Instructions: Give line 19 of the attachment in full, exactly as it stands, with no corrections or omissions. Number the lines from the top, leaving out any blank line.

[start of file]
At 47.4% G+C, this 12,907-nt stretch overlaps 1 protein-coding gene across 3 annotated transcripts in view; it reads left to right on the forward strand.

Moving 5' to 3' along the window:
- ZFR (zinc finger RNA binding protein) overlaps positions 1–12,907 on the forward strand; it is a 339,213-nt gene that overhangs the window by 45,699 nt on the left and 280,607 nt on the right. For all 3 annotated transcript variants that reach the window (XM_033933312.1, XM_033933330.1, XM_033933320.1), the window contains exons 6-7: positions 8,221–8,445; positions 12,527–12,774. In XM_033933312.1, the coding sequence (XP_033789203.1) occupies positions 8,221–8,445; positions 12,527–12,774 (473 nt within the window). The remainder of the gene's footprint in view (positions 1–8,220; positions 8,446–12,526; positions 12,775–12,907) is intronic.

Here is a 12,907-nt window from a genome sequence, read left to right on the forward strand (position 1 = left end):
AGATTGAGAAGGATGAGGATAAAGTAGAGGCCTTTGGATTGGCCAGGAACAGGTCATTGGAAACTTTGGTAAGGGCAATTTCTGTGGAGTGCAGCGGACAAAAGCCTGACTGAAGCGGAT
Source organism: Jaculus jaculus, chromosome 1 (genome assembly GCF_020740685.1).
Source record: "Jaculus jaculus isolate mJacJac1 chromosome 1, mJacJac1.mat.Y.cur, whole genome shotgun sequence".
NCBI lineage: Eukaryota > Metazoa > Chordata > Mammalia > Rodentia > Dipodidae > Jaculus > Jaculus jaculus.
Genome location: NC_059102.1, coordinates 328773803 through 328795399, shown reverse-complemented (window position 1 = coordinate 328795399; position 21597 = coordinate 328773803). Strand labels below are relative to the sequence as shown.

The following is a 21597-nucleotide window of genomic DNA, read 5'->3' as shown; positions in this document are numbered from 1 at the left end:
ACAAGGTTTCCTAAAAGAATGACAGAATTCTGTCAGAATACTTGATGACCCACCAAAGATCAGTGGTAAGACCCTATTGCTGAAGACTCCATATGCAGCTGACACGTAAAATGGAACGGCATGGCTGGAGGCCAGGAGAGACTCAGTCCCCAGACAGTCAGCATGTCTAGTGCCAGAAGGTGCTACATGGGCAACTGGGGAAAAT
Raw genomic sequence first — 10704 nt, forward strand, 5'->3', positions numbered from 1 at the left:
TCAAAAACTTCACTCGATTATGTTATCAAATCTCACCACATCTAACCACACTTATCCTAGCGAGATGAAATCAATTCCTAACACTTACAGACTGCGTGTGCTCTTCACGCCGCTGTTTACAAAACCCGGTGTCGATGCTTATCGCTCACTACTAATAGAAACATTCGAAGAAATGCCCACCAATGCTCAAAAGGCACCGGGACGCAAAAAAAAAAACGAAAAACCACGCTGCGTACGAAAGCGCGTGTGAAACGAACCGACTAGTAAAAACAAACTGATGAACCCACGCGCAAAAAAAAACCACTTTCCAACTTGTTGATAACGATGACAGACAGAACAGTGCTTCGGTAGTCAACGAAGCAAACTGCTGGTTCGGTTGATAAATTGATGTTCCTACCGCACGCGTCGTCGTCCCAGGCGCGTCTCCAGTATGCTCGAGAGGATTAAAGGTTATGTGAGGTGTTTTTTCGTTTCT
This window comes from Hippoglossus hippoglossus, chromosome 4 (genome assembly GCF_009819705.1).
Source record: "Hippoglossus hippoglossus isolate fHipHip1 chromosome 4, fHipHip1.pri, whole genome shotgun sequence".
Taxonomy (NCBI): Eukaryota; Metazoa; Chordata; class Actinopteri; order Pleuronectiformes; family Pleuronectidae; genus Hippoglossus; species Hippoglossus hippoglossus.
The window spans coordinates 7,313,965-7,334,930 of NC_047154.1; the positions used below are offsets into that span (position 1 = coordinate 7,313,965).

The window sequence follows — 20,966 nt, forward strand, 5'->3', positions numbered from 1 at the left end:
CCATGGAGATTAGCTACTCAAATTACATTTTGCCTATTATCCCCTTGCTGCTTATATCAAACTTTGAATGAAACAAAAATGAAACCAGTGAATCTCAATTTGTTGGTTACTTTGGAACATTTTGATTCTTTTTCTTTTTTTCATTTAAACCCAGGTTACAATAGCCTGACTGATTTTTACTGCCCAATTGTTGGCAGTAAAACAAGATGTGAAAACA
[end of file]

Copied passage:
CCATGGAGATTAGCTACTCAAATTACATTTTGCCTATTATCCCCTTGCTGCTTATATCAAACTTTGAATGAAACAAAAATGAAACCAGTGAATCTCAATTTGTTGGTTACTTTGGAACATTTTGATTCTTTTTCTTTTTTTCATTTAAACCCAGGTTACAATAGCCTGACTGATTTTTACTGCCCAATTGTTGGCAGTAAAACAAGATGTGAAAACA